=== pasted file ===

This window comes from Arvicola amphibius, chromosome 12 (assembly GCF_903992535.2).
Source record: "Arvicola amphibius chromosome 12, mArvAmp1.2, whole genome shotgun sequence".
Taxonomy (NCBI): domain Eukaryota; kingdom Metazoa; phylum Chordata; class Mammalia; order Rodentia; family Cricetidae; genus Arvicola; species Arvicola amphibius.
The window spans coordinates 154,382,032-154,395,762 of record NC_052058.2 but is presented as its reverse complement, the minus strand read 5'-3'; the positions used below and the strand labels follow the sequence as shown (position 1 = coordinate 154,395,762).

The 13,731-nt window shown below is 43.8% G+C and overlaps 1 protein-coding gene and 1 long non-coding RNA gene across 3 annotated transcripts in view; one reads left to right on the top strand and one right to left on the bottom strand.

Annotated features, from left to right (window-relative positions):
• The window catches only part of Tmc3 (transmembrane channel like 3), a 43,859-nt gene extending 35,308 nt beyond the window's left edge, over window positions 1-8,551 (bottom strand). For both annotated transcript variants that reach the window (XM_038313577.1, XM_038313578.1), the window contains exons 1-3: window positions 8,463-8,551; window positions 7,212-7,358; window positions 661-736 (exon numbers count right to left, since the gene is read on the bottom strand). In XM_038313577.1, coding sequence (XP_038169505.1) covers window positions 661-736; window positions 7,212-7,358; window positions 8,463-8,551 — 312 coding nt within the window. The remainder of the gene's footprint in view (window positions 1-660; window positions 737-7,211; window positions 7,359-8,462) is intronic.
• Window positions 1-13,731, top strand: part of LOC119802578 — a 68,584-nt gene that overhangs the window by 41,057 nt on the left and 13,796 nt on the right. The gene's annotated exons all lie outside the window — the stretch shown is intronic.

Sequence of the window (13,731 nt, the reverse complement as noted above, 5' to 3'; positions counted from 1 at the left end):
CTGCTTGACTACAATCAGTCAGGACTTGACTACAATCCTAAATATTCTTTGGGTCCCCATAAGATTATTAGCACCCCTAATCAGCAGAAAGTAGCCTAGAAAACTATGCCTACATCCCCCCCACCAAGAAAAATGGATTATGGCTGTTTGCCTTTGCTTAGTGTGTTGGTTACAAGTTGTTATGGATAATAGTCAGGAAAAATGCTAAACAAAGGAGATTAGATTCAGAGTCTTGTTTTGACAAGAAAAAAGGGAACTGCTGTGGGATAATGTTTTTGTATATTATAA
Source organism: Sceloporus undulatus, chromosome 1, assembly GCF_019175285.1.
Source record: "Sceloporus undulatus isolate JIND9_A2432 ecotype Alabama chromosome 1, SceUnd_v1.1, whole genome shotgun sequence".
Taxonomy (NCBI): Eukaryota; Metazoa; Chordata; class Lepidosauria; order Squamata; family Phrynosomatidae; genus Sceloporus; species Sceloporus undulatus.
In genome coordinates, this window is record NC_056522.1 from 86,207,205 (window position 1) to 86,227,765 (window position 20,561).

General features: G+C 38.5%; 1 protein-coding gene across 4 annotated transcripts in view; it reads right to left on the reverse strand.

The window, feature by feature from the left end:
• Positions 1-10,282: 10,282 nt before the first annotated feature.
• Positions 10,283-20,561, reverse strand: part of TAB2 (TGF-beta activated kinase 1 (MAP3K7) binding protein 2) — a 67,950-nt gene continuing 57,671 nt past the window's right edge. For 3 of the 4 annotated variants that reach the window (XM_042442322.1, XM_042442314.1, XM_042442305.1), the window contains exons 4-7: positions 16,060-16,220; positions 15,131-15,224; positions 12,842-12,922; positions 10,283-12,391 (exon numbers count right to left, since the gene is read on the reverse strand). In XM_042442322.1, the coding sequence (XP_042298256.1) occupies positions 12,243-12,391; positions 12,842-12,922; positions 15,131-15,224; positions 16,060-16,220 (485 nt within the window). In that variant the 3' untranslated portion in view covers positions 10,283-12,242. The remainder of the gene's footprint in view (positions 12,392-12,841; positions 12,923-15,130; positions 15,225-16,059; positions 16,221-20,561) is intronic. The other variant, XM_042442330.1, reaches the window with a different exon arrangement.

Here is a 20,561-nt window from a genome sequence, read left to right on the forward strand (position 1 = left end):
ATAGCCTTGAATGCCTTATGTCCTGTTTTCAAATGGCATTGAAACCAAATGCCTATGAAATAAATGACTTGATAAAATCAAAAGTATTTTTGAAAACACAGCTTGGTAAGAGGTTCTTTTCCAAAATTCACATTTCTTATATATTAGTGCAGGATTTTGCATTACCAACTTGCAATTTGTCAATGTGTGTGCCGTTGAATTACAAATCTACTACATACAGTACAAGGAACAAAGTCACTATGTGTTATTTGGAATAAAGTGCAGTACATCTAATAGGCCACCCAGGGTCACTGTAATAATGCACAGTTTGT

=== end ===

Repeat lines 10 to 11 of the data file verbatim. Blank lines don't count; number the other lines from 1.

CTGCTTGACTACAATCAGTCAGGACTTGACTACAATCCTAAATATTCTTTGGGTCCCCATAAGATTATTAGCACCCCTAATCAGCAGAAAGTAGCCTAGAAAACTATGCCTACATCCCCCCCACCAAGAAAAATGGATTATGGCTGTTTGCCTTTGCTTAGTGTGTTGGTTACAAGTTGTTATGGATAATAGTCAGGAAAAATGCTAAACAAAGGAGATTAGATTCAGAGTCTTGTTTTGACAAGAAAAAAGGGAACTGCTGTGGGATAATGTTTTTGTATATTATAA
Source organism: Sceloporus undulatus, chromosome 1, assembly GCF_019175285.1.